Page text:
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Willingham brings new life


Washington head football coach Tyrone Willingham is ushering in a new era. 
 (Associated Press / The Spokesman-Review)
Washington head football coach Tyrone Willingham is ushering in a new era. (Associated Press / The Spokesman-Review)
Tim Korte Associated Press

SEATTLE – Tyrone Willingham is dapper in a pressed white golf shirt. There’s an embroidered purple “W” on his chest and natty purple trim on the collar.

He’s Washington’s coach now. So right out front, let’s dispense with the Notre Dame questions. And don’t even think about asking him about Sept. 24, when the Fighting Irish visit the Huskies. It’s way too early for that.

“The Notre Dame episode, I won’t touch that,” Willingham said. “I don’t talk about it. It’s a wonderful place and we did some good things there. I didn’t do all I wanted to do.”

It’s all about Washington for the Huskies’ new coach, who spent the last three seasons in South Bend but was fired halfway into a six-year contract.

Folks in Seattle believe Notre Dame’s loss is Washington’s gain. Huskies fans feel Willingham — 65-51-1 in 10 seasons — can help a once-mighty program recover from its tumultuous recent past.

Former coach Rick Neuheisel is long gone, taking a $4.5 million settlement from the university and the NCAA in his wrongful termination lawsuit — a two-year public relations nightmare that ended in March.

Keith Gilbertson, the offensive coordinator promoted to head coach after Neuheisel was fired, resigned after two seasons and a school record worst 1-10 record last fall.

“A good time for a fresh start,” running back Kenny James said.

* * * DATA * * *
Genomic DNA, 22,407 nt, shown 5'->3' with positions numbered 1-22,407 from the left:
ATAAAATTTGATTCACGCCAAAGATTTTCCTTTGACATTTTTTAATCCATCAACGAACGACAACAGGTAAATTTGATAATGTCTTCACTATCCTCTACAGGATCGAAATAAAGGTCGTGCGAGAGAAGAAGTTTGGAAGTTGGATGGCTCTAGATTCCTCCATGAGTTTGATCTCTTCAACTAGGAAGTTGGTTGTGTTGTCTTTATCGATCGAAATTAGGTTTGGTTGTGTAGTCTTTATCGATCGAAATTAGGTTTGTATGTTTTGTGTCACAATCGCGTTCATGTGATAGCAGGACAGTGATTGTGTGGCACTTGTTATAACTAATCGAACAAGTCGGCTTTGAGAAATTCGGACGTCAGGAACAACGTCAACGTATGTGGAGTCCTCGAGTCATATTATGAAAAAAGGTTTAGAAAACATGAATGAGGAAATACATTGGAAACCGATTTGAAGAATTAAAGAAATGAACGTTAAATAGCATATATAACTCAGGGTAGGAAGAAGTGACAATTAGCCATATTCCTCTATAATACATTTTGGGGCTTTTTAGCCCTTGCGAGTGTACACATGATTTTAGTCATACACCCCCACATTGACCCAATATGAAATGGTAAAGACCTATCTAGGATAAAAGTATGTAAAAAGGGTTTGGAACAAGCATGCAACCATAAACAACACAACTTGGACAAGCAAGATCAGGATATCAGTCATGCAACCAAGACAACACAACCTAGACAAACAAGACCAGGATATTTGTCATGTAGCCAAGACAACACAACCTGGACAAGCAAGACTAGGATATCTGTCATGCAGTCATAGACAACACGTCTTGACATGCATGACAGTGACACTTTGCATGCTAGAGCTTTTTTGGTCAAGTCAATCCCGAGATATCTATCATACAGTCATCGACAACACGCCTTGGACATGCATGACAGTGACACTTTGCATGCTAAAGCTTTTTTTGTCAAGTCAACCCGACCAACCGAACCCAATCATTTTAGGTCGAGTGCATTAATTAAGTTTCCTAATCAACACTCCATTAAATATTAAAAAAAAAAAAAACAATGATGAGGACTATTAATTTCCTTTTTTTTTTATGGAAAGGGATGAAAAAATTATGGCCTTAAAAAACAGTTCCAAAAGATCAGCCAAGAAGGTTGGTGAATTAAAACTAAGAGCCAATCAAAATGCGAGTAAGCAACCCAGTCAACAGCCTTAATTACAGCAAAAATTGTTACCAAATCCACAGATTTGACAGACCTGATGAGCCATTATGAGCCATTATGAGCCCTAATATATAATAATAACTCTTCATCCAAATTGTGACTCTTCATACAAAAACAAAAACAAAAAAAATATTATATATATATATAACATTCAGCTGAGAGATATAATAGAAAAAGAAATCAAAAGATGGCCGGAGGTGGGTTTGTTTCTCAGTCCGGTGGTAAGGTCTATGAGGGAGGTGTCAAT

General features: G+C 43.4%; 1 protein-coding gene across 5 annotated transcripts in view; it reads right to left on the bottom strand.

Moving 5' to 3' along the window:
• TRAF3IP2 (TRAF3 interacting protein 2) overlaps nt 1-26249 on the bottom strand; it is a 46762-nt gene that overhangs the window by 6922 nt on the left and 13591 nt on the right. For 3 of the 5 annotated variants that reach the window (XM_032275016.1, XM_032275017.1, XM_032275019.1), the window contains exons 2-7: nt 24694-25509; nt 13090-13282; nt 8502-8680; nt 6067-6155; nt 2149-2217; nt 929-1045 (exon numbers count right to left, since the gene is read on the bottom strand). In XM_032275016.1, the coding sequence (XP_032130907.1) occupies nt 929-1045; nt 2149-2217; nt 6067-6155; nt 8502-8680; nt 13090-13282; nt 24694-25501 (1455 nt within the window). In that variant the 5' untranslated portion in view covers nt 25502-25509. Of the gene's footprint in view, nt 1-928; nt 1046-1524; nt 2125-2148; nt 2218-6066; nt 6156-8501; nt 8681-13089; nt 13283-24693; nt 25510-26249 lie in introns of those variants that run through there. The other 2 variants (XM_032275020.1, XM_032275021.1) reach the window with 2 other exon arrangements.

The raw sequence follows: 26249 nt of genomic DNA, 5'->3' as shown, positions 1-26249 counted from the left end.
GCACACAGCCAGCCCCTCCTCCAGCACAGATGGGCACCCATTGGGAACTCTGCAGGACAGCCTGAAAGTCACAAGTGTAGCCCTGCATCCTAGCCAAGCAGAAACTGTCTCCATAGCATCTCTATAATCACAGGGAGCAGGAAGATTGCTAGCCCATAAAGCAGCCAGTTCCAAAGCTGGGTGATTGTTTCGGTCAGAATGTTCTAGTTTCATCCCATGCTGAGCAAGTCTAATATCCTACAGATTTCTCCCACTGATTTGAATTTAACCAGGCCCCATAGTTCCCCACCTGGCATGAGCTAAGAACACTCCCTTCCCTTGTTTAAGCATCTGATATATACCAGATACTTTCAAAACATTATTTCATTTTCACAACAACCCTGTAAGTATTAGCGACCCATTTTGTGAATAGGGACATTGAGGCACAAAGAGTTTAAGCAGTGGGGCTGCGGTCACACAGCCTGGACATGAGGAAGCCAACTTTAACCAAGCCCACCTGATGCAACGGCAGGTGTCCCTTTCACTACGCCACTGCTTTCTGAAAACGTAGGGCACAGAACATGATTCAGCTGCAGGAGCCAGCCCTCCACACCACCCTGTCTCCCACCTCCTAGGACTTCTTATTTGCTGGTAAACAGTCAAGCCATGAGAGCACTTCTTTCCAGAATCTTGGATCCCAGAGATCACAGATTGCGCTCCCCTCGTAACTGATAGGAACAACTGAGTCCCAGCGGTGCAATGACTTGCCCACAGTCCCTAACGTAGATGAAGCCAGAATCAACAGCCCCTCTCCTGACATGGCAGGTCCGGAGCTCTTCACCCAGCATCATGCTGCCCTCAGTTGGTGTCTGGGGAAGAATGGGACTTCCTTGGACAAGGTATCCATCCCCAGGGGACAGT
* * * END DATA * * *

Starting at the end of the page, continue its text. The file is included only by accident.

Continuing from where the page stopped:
The new university president and new athletic director have been on the job for a full year going into this season. So with a new coach in place, it’s truly a new era — at last — at Washington.

“It was important to move past that stage,” center Brad Vanneman said. “It was a dark page for the university. Coach Willingham brings new light, new blood into the program. It was refreshing.”

After what they’ve endured, Washington fans are eager to join Willingham in looking ahead.

“Starting over is already behind us,” said Sonny Sixkiller, who starred as a Huskies quarterback in the early 1970s. “That’s all gone. It all started the day Tyrone was hired.”

Willingham closed spring practices to reporters and moved fall camp to Seattle after several years at Evergreen State College in Olympia. He also keeps his plans for a starting quarterback to himself.

Sixkiller has been impressed. He offered high praise for Willingham by pointing out similarities between the new coach’s mannerisms and those of the so-called “Dawgfather” himself.

Former coach Don James won 72 percent of his games and left an indelible imprint on Washington’s program from 1975-92, marking a legacy that hasn’t been matched in the years since.

“I liken him a little bit to DJ. They go after things the same way,” Sixkiller said. “Tyrone is very methodical. There’s a real attention to every detail.

“Hopefully, Tyrone can bring in the same kinds of players Don James had with his staff. If that happens, it won’t take long to correct the ship.”

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